6. The surest telltale sign of this article's counterfeit insight, though, like the computer ads in the Damark catalog that trumpet the voltages of their power supplies as prominently as the speed of their processors, is that it dwells on mundane footnotes and ignores the most inspiring realities. Sure, most of pop music is crap, and some of the most brilliant makers never get rich, but most of everything is crap, and the best artists are almost never millionaires. As with any other medium, finding the good stuff takes time, enthusiasm and diligence, and a little willingness to give some of the borderline cases the benefit of the doubt. If you care enough to do these things, though, then you'll find -- and here I'm only reporting on my own experience, but that's also true about thermodynamics and gravity -- that the best music being made today is as astonishing and life-affirming as any other age's. Ingrown irony does cast a shadow over pop music, like innumerable other maladies have cast shadows over parts of popular art throughout its history, but the only people standing in the shadow, shivering and issuing grim pronouncements about the imminent heat-death of the world now that the sun no longer exists, are critics without the energy or inclination to go somewhere where the light isn't impeded.
It's Only Rock and Roll|
Letters, Harper's Magazine, June 1998
If there's any way to get into Frank's good graces other than by being a personal acquaintance, he doesn't reveal it in his article about pop music. Chris Holmes's bands, those of his friends, and a couple of bands Frank liked in college are about the only ones in the whole piece that aren't offhandedly dismissed. Whatever the individual virtues of Pearl Jam, Nirvana, Jane's Addiction, Oasis, krautrock, indie rock, lounge, low-fi, Alternative, Boston, Foghat, Molly Hatchet, and the Lilith Fair, panning them all in a uniformly jaded tone of indifference that implies that no thinking person would consider dissenting is facile, ignorant and condescending.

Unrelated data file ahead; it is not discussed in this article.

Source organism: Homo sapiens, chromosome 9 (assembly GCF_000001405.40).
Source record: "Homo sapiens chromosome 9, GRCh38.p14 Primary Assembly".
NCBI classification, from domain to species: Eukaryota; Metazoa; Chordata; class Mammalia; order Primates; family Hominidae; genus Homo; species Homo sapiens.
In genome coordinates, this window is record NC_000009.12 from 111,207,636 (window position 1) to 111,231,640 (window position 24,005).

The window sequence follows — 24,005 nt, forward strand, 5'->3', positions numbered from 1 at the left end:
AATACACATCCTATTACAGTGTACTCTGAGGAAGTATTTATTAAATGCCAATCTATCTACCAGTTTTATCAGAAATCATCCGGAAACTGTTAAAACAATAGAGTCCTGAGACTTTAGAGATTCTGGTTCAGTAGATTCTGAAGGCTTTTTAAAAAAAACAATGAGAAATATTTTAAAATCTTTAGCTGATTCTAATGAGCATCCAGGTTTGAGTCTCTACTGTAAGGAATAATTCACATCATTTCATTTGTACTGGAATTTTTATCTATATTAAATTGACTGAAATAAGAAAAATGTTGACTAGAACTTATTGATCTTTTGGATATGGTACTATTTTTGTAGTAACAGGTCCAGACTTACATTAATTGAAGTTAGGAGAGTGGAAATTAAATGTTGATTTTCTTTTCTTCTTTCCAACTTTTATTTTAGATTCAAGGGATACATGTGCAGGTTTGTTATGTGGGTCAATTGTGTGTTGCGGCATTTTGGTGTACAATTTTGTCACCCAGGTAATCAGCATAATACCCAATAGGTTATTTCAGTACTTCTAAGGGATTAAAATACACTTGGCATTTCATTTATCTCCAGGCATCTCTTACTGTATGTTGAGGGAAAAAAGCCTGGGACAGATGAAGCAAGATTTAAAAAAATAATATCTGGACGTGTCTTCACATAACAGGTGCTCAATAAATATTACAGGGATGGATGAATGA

Of course it's possible to scrutinize a hit and figure out, in retrospect, the ingredients of its success, but things that fail fail for a thousand arbitrary reasons, and it's pointless to try to blame failure on anything in particular. There are hundreds of musicians with "real and prodigious" talents whose careers follow essentially the same trajectory as Holmes's, and whose harebrained schemes for world domination could have played the same role in Frank's article.
Sure, most of pop music is crap, and most albums fail as a matter of course, victims of the simplest statistical laws. As with any other medium, finding the good stuff takes time, enthusiasm and diligence.